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I often try and capture photos of me being me. They come in handy for use with website interviews, magazine pieces, social media posts and profiles with brands that support me in one way or another. In this instance, the opportunity came up to mount a GoPro onto the wing of a plane that I was using for some aerial landscape photography work. If you want to see some of the resulting images, check out the full timelapse further down the page where you’ll find some of the final photos edited into it.

When I first posted the video on my Facebook page, there were some questions about what camera I used, and how I attached it to the plane, so I thought another BTS post is a great way to address that. The camera was a GoPro Hero 4 Black which is capable of creating images measuring 4000px x 3000px. It’s certainly no Canon 5DS R in terms of resolution, but the photos are perfectly good for web usage and perhaps even small print usage. I mounted the camera to the strut of the Cessna 172 using the GoPro helmet strap. I have a big bag of clamps, suction cups and brackets, but the simple strap worked best as the padding on it helped to protect the paint on the plane. Once the strap  was done up tight, a ton of electrical tape was wrapped around it to stop the strap strap ends from flapping about.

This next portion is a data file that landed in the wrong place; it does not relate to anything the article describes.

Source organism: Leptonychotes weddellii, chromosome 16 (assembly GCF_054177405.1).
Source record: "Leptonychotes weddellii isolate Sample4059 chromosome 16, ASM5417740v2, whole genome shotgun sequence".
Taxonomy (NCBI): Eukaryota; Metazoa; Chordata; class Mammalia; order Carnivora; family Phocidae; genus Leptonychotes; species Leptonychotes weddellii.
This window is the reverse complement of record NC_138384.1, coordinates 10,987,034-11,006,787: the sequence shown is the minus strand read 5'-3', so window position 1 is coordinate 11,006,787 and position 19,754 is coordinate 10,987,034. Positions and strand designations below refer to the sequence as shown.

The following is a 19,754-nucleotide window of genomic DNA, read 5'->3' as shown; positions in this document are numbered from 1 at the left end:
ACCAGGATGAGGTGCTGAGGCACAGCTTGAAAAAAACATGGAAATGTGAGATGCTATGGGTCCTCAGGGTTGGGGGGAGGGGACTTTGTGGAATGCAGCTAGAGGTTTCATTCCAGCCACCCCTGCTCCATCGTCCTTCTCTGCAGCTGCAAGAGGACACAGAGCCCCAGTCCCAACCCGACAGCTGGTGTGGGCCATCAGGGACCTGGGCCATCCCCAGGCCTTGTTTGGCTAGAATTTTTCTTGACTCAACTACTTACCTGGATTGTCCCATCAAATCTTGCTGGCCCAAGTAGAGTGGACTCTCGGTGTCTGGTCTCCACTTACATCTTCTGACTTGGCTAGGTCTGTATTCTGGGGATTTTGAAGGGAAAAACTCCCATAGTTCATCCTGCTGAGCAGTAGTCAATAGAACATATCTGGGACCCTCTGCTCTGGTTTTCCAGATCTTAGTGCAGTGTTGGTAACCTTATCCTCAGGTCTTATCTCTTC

In terms of camera settings, I just set it to photo timelapse mode and set it to take photos every second for the duration of the flight. At certain times in the flight when I felt that the light was right, and the background was good, I stuck a pose with my camera. All in all, pretty easy!

The GoPro has a few colour settings which you can alter before shooting to provide a tonally flatter image. I didn’t use these, though. I know they can be useful when filming with the cameras, but video edits often have a much heavier grade to them, and I’m quite happy with the contrast and colours that the camera provides when it gets good light levels to deal with.

Of course before we took off I used the GoPro iPhone app to wirelessly view what the camera was seeing, and adjust the framing to make sure it would capture me and some of the scenery in front of the aircraft. In the end I got a fun photo, and perhaps the ultimate Facebook profile pic 🙂 What I like about this, in a much broader sense, is that it proves that you don’t have to use the latest $5000 camera to create a good photo. This is $400 camera with a tiny sensor and pretty limited low light capabilities, but when you play to its strengths and avoid its weaknesses, you can still get great stuff out of it.

Equipment Used for This Shot

Timelapse

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